The bright yellow (or white) ball of fire that appears in the sky and which you could see with your eyes if ever you were foolish enough to look directly at it is the Apparent Sun. It is moving eastward along the ecliptic, and its right ascension is increasing all the time. Consequently consecutive upper transits across the meridian take about four minutes longer than consecutive transits of a star or of the First Point of Aries. The hour angle of the Apparent Sun might have been called the local apparent solar time, except that we like to start our days at midnight rather than at midday. Therefore the Local Apparent Solar Time is the hour angle of the Apparent Sun plus twelve hours. It is “local”, because the hour angle of the apparent Sun depends continuously on the longitude of the observer. It is the time indicated by a sundial. In order to convert it to a standard zone time, we must know, among other things, our longitude.
The Apparent Sun has some drawbacks as an accurate timekeeper, particularly because its right ascension does not increase at a uniform rate throughout the year. The motion of the Apparent Sun, is, of course, just a reflection of Earth’s annual orbital motion around the Sun. The Earth moves rather faster at perihelion (on or near January 4) than at aphelion (on or near July 4); consequently the Apparent Sun moves faster along the ecliptic in January than in July. Even if this were not so, however, and the Sun were to move at a uniform rate along the ecliptic, its right ascension would not increase at a uniform rate. This is because right ascension is measured along the celestial equator rather than along the ecliptic. If the Sun were moving uniformly along the ecliptic, its right ascension would be increasing faster at the solstices (where its motion is momentarily parallel to the equator) than at the equinoxes, (where is motion is inclined at \(23^\circ .4\) to the ecliptic). So there are these two reasons why the right ascension of the apparent Sun does not increase uniformly throughout the year.
To get over these two difficulties we have to invent two imaginary suns. One of them accompanies the apparent (i.e. the real!) Sun in its journey around the ecliptic. The two start together at perihelion. This Dynamic Sun moves at a constant rate, so that the Apparent Sun (which moves faster in January when Earth is at perihelion) moves ahead of the imaginary sun. By the time Earth reaches aphelion in July, however, the Apparent Sun is slowing down, and the Dynamic Sun manages to catch up with the Apparent Sun. After that, the Dynamic Sun surges ahead, leaving the Apparent Sun behind. But the Apparent Sun starts to gain speed again, and catches up again with the Dynamic Sun at perihelion in January. The Apparent Sun and the Dynamic Sun coincide twice per year, at perihelion and at aphelion.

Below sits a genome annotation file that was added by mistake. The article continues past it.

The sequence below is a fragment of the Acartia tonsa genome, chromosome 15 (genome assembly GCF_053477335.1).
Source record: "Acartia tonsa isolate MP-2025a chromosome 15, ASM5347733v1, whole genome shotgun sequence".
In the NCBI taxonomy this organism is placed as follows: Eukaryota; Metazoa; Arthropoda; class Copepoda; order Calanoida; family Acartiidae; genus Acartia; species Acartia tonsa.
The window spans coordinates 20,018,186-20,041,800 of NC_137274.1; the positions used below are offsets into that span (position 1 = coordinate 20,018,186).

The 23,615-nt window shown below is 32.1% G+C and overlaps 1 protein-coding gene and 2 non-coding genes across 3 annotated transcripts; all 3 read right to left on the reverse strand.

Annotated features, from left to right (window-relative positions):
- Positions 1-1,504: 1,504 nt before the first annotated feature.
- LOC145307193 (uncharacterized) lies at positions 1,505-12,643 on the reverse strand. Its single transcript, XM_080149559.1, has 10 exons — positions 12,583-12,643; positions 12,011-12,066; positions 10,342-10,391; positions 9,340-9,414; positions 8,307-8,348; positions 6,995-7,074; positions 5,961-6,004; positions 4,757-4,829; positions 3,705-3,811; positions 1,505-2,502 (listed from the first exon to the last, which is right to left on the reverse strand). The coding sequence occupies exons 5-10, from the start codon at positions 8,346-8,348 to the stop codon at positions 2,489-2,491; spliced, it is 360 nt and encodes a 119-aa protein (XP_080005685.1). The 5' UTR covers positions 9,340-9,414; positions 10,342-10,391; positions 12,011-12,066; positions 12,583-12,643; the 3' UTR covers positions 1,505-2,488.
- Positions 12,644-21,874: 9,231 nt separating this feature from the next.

Now we imagine a second imaginary sun – a rather important one, known as the Mean Sun. The Mean Sun moves at a constant rate along the equator, its right ascension moving uniformly all through the year. It coincides with the Dynamic Sun at \(\Upsilon\). At this time, the right ascension of the Dynamic Sun is increasing rather slowly, because it is moving along the ecliptic, at an angle to the equator. Its right ascension increases most rapidly at the solstices, and by the time of the first solstice it has caught up with the Mean Sun. After that, it moves ahead of the Mean Sun for a while, but it soon slows down as its motion begins to make an ever steeper angle to the equator, and Dynamic Sun and the Mean Sun coincide again at the second equinox. Indeed these two suns coincide four times a year – at each of the equinoxes and solstices.
Local Mean Solar Time is the hour angle of the Mean Sun plus twelve hours, and the difference Local Apparent Solar Time minus Local Mean Solar Time is called the Equation of Time. The equation of time is the sum of two periodic functions. One is the equation of the centre, which is the difference in right ascensions of the Apparent Sun and the Dynamic Sun, and it has a period of one year. The second is the reduction to the equator, which has a period of half a year. The value of the equation of time varies through the year, and it can amount to a little more than 16 minutes in early November. Local Mean Solar Time, while uniform (or as uniform as the rotation of the Earth) still depends on the longitude of the observer. For that reason, all the inhabitants of a zone on Earth roughly between longitudes \(7^\circ .5\) East and West agree to use a standard the Local Mean Solar Time at Greenwich, also called Greenwich Mean Time, GMT, or Universal Time, UT. Similar zones about 15 degrees wide have been established around the world, within each of which the time differs by an integral; number of hours from Greenwich Mean Time.
We shall discuss in Chapter 7 small distinctions between various versions of Universal Time as well as Ephemeris Time and Terrestrial Dynamical Time.